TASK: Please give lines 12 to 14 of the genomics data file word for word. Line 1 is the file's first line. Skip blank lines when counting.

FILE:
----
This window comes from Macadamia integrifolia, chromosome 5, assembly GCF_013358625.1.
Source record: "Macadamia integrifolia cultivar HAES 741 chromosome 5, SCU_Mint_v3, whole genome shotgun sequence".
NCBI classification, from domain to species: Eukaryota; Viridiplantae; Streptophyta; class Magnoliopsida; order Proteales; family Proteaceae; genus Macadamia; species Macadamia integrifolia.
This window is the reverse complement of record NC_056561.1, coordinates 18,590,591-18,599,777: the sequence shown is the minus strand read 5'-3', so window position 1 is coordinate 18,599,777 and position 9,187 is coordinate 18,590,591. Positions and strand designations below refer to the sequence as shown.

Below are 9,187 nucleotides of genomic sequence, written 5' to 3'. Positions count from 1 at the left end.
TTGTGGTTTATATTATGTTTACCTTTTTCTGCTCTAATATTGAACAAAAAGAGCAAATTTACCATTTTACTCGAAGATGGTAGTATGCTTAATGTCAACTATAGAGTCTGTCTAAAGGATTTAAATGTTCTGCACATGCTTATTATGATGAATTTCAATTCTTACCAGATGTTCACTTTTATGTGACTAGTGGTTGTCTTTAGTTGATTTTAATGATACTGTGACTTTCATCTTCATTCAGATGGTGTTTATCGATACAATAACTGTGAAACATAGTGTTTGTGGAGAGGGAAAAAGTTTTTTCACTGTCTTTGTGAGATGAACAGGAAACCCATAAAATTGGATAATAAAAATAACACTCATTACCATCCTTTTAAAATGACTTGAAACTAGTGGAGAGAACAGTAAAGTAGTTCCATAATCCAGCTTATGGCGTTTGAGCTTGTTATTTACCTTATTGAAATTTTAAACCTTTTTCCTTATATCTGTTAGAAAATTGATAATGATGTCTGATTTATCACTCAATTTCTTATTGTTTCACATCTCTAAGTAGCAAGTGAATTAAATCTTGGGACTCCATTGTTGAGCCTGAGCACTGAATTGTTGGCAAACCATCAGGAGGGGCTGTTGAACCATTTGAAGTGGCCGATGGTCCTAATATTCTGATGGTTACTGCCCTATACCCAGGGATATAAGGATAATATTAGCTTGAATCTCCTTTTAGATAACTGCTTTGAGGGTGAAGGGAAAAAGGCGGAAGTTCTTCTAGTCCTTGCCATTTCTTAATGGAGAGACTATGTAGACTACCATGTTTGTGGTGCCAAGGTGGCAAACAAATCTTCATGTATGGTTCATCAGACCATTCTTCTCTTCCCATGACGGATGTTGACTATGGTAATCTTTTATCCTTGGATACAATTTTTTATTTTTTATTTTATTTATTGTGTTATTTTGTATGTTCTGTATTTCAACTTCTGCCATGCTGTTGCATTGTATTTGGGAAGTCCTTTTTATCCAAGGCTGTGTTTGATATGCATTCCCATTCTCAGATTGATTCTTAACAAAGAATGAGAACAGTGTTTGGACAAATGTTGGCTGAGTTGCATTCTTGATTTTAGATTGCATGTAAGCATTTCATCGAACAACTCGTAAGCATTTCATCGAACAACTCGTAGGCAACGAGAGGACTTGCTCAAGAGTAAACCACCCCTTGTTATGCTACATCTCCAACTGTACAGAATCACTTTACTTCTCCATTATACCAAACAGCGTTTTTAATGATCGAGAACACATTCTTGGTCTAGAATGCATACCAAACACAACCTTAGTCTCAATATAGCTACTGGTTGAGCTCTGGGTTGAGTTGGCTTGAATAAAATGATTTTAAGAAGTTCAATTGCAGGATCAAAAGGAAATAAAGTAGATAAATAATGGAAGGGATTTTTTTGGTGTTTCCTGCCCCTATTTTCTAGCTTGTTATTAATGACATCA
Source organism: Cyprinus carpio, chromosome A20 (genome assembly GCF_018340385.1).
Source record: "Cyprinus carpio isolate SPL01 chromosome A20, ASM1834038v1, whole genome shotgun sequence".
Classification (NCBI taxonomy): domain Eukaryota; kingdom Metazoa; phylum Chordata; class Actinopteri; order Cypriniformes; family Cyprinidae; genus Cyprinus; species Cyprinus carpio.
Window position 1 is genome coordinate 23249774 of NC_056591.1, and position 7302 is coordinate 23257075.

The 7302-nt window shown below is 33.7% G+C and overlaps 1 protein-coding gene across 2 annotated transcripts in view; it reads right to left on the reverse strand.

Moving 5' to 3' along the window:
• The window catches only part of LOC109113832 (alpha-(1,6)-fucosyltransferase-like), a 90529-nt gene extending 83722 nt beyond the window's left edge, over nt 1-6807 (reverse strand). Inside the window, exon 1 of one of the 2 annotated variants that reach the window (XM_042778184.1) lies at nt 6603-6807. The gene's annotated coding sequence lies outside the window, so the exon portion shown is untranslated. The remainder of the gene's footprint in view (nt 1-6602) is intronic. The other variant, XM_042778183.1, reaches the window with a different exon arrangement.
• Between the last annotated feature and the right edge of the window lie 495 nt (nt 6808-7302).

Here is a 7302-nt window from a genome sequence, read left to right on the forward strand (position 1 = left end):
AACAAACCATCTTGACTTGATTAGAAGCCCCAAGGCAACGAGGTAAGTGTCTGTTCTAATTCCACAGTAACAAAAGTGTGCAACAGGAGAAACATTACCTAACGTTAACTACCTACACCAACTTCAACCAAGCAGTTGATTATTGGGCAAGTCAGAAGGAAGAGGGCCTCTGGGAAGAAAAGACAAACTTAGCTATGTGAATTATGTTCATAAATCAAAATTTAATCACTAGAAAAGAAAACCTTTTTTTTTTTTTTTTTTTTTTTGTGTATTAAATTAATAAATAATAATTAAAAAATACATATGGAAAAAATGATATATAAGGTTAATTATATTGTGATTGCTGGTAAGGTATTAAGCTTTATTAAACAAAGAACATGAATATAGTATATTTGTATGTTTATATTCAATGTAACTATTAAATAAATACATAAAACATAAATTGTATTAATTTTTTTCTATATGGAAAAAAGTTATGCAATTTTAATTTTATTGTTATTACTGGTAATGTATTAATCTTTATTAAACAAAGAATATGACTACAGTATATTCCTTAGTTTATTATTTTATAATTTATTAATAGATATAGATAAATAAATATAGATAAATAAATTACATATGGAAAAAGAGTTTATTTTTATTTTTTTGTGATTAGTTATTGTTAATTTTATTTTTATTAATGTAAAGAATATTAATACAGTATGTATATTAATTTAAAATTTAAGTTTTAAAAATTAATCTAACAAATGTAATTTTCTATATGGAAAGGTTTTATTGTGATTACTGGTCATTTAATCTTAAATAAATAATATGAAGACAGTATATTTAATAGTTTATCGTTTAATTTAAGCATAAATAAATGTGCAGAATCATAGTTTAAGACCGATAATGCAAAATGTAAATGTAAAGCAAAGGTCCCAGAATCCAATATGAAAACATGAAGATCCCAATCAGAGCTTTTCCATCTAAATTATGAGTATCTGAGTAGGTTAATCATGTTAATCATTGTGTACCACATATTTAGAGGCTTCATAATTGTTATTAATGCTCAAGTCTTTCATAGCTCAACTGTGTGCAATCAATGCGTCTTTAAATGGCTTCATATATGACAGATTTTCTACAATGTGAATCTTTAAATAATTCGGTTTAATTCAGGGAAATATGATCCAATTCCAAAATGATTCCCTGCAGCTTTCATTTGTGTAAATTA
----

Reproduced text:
Moving 5' to 3' along the window:
• The window catches only part of LOC109113832 (alpha-(1,6)-fucosyltransferase-like), a 90529-nt gene extending 83722 nt beyond the window's left edge, over nt 1-6807 (reverse strand). Inside the window, exon 1 of one of the 2 annotated variants that reach the window (XM_042778184.1) lies at nt 6603-6807. The gene's annotated coding sequence lies outside the window, so the exon portion shown is untranslated. The remainder of the gene's footprint in view (nt 1-6602) is intronic. The other variant, XM_042778183.1, reaches the window with a different exon arrangement.
• Between the last annotated feature and the right edge of the window lie 495 nt (nt 6808-7302).